The biological actions of the insulin-like growth factors, IGFI and IGFII, are mediated by their activation of the IGFI receptor (IGFIR), a transmembrane heterotetramer linked to the RAS-RAF-MAPK and PI3K-PKB/AKT signal transduction cascades. The IGFIR displays potent mitogenic, antiapoptotic, and transforming activities, and is a prerequisite for oncogenic transformation. A number of transcription factors have been identified that control the expression of this gene and therefore determine, to a significant extent, the proliferative status of the cell. The purpose of this review is to summarize data showing that, under normal physiological conditions, expression of the IGFIR is under inhibitory control by a family of negative growth regulators or tumor suppressors. Cells with a reduced number of cell-surface receptors are unable to progress through the cell cycle and remain in a postmitotic state. Loss-of-function mutation of tumor suppressors in certain cancers results in transcriptional derepression of the IGFIR gene, with ensuing increases in the levels of IGFIR and increased proliferative capacity. Understanding the molecular mechanisms responsible for transcriptional regulation of the IGFIR gene will prove important in designing novel therapies aimed at targeting the IGF axis.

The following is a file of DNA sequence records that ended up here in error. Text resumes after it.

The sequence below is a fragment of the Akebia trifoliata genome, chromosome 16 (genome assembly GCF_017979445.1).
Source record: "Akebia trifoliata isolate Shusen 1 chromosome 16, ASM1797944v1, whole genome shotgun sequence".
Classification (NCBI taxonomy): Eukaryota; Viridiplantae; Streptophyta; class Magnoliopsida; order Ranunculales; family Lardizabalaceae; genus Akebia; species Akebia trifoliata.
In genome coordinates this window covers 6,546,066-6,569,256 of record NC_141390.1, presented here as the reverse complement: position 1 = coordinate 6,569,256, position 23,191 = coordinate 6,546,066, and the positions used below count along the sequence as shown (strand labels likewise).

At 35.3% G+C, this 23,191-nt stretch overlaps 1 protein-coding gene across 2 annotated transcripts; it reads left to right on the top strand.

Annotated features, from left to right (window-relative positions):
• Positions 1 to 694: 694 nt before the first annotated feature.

ASJC Scopus subject areas
- Cancer Research